Diagnosis Code Z85.858
Information for Medical Professionals
The following edits are applicable to this code:
Unacceptable principal diagnosis Unacceptable principal diagnosis
There are selected codes that describe a circumstance which influences an individual’s health status but not a current illness or injury, or codes that are not specific manifestations but may be due to an underlying cause. These codes are considered unacceptable as a principal diagnosis.
Diagnostic Related Groups
The diagnosis code Z85.858 is grouped in the following Diagnostic Related Group(s) (MS-DRG V34.0)
- 826 - MYELOPROLIFERATIVE DISORDERS OR POORLY DIFFERENTIATED NEOPLASMS WITH MAJOR O.R. PROCEDURE WITH MCC
- 827 - MYELOPROLIFERATIVE DISORDERS OR POORLY DIFFERENTIATED NEOPLASMS WITH MAJOR O.R. PROCEDURE WITH CC
- 828 - MYELOPROLIFERATIVE DISORDERS OR POORLY DIFFERENTIATED NEOPLASMS WITH MAJOR O.R. PROCEDURE WITHOUT CC/MCC
- 829 - MYELOPROLIFERATIVE DISORDERS OR POORLY DIFFERENTIATED NEOPLASMS WITH OTHER PROCEDURE WITH CC/MCC
- 830 - MYELOPROLIFERATIVE DISORDERS OR POORLY DIFFERENTIATED NEOPLASMS WITH OTHER PROCEDURE WITHOUT CC/MCC
Convert to ICD-9 General Equivalence Map
The ICD-10 and ICD-9 GEMs are used to facilitate linking between the diagnosis codes in ICD-9-CM and the new ICD-10-CM code set. The GEMs are the raw material from which providers, health information vendors and payers can derive specific applied mappings to meet their needs.
- V10.88 - Hx-endocrine malign NEC
Present on Admission (POA) Present on Admission
The Present on Admission (POA) indicator is used for diagnosis codes included in claims involving inpatient admissions to general acute care hospitals. POA indicators must be reported to CMS on each claim to facilitate the grouping of diagnoses codes into the proper Diagnostic Related Groups (DRG). CMS publishes a listing of specific diagnosis codes that are exempt from the POA reporting requirement.
The code Z85.858 is exempt from POA reporting.
- History of malignant neoplasm of adrenal gland
- History of malignant neoplasm of endocrine gland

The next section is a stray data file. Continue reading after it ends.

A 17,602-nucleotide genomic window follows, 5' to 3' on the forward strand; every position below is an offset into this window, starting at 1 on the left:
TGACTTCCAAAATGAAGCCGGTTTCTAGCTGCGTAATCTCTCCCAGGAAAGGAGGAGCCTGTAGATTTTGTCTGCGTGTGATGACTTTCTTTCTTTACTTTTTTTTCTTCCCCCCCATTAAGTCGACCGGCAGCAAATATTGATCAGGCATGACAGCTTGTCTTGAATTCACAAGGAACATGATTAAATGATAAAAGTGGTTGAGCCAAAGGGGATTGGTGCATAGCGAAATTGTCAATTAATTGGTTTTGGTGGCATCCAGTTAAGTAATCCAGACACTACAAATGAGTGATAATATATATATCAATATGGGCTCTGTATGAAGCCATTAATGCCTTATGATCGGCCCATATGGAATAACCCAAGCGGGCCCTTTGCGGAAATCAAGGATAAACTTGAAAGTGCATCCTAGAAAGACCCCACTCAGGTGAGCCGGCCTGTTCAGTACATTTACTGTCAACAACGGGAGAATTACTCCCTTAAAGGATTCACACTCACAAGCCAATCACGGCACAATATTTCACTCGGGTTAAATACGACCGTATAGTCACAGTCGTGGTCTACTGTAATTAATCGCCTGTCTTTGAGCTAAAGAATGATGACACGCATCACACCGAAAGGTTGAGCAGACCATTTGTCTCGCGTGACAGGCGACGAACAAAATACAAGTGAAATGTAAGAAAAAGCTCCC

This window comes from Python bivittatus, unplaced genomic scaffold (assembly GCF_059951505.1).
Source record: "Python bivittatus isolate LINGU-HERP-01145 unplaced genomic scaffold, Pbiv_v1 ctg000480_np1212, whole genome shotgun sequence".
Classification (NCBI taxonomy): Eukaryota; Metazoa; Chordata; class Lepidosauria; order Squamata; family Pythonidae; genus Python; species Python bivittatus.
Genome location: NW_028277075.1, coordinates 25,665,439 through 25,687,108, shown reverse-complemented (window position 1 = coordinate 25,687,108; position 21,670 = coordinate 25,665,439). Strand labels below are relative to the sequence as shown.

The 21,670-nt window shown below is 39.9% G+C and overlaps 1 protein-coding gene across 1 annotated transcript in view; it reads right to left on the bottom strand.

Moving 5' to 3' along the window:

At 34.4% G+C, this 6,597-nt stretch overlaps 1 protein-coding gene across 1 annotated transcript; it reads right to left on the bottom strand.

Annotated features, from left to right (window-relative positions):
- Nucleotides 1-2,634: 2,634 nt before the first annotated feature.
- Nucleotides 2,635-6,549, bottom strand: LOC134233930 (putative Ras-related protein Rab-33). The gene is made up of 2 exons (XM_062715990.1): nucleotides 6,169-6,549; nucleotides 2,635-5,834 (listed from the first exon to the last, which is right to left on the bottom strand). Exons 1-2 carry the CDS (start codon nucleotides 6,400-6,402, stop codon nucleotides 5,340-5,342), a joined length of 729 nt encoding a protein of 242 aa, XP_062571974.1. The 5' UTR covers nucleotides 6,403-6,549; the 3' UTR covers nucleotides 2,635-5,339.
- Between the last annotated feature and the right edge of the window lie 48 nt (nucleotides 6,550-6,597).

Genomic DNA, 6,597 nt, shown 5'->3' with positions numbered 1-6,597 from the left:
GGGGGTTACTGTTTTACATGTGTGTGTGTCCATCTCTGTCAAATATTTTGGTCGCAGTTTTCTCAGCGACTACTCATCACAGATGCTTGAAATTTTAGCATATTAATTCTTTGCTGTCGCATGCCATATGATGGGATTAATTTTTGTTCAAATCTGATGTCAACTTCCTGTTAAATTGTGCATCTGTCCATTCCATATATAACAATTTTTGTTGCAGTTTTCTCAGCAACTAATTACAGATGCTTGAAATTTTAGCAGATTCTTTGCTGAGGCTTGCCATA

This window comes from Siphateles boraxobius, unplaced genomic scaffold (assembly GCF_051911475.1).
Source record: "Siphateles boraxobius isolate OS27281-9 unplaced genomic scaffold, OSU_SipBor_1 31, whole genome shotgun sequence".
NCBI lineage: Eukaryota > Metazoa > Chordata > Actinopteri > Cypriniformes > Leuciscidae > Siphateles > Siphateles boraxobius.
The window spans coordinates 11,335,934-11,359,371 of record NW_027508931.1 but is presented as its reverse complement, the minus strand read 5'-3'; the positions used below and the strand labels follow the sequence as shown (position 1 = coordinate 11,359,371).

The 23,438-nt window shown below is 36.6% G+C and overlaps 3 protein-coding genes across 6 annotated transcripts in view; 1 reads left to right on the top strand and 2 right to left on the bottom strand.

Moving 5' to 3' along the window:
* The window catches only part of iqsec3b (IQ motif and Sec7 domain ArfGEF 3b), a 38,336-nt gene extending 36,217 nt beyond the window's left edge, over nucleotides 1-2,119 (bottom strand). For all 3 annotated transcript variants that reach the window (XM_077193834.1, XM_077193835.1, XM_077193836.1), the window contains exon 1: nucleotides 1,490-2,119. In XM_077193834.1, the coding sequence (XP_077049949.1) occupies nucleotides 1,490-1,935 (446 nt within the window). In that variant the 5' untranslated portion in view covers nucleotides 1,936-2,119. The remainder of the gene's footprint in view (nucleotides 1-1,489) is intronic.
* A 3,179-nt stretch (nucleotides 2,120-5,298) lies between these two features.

- History of malignant neoplasm of retroperitoneum
- History of neuroblastoma
Information for Patients
Also called: Carcinoma, Malignancy, Neoplasms, Tumor
Cancer begins in your cells, which are the building blocks of your body. Normally, your body forms new cells as you need them, replacing old cells that die. Sometimes this process goes wrong. New cells grow even when you don't need them, and old cells don't die when they should. These extra cells can form a mass called a tumor. Tumors can be benign or malignant. Benign tumors aren't cancer while malignant ones are. Cells from malignant tumors can invade nearby tissues. They can also break away and spread to other parts of the body.
Cancer is not just one disease but many diseases. There are more than 100 different types of cancer. Most cancers are named for where they start. For example, lung cancer starts in the lung, and breast cancer starts in the breast. The spread of cancer from one part of the body to another is called metastasis. Symptoms and treatment depend on the cancer type and how advanced it is. Most treatment plans may include surgery, radiation and/or chemotherapy. Some may involve hormone therapy, immunotherapy or other types of biologic therapy, or stem cell transplantation.
NIH: National Cancer Institute
- Cancer (Medical Encyclopedia)
- Cancer and lymph nodes (Medical Encyclopedia)
- Cancer treatment -- early menopause (Medical Encyclopedia)
- Cancer treatment: preventing infection (Medical Encyclopedia)
- Cancer treatments (Medical Encyclopedia)
- How to research cancer (Medical Encyclopedia)
- How to tell your child that you have cancer (Medical Encyclopedia)
- Hyperthermia for treating cancer (Medical Encyclopedia)
- Laser therapy for cancer (Medical Encyclopedia)
- Photodynamic therapy for cancer (Medical Encyclopedia)
- Targeted therapies for cancer (Medical Encyclopedia)
- Understanding your cancer prognosis (Medical Encyclopedia)
- Your cancer care team (Medical Encyclopedia)
- Your cancer diagnosis: Do you need a second opinion? (Medical Encyclopedia)
Your endocrine system includes eight major glands throughout your body. These glands make hormones. Hormones are chemical messengers. They travel through your bloodstream to tissues or organs. Hormones work slowly and affect body processes from head to toe. These include
- Growth and development
- Metabolism - digestion, elimination, breathing, blood circulation and maintaining body temperature
- Sexual function
If your hormone levels are too high or too low, you may have a hormone disorder. Hormone diseases also occur if your body does not respond to hormones the way it is supposed to. Stress, infection and changes in your blood's fluid and electrolyte balance can also influence hormone levels.
In the United States, the most common endocrine disease is diabetes. There are many others. They are usually treated by controlling how much hormone your body makes. Hormone supplements can help if the problem is too little of a hormone.
- Androgen insensitivity syndrome (Medical Encyclopedia)
- Endocrine glands (Medical Encyclopedia)
- Hypogonadotropic hypogonadism (Medical Encyclopedia)
- Intersex (Medical Encyclopedia)
- Multiple endocrine neoplasia (MEN) I (Medical Encyclopedia)
- Multiple endocrine neoplasia (MEN) II (Medical Encyclopedia)
- Zollinger-Ellison syndrome (Medical Encyclopedia)